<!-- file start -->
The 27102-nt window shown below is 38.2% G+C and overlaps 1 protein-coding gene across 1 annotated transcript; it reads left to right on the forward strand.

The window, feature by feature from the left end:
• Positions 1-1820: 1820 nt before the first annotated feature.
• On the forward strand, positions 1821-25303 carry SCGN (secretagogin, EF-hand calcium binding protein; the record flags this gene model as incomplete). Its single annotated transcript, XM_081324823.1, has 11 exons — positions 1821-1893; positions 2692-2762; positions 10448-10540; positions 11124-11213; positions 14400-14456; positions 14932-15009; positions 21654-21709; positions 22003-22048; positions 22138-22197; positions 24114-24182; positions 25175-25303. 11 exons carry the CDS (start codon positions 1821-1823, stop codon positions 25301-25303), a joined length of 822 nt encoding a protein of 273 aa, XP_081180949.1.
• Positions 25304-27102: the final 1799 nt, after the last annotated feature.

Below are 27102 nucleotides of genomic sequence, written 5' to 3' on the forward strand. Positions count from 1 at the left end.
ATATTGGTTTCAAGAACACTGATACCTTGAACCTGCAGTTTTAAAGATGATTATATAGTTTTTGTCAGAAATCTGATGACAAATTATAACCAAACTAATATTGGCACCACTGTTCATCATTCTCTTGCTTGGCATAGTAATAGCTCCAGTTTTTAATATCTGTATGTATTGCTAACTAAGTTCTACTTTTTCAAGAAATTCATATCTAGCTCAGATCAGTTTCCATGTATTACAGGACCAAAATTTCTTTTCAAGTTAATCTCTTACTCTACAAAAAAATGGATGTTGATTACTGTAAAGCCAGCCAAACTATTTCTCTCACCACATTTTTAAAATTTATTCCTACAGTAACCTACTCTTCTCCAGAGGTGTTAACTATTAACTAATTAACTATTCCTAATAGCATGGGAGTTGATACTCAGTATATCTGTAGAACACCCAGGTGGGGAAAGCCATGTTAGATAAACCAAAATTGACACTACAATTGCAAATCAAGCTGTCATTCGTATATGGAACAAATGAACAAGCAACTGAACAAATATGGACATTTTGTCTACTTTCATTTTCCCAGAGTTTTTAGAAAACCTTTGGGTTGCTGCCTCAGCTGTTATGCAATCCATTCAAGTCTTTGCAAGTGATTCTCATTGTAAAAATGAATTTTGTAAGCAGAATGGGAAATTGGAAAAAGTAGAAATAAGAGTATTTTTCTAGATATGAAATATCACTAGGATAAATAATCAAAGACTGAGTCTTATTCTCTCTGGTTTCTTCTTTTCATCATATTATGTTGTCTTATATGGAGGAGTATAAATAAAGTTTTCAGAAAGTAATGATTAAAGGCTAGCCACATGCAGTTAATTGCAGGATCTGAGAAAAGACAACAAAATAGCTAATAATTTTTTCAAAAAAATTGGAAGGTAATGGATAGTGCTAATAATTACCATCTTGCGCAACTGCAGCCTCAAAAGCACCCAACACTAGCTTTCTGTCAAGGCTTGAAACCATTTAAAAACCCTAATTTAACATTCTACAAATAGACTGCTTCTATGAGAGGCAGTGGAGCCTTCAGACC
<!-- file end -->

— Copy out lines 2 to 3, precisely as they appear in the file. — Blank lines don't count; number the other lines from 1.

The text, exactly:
The window, feature by feature from the left end:
• Positions 1-1820: 1820 nt before the first annotated feature.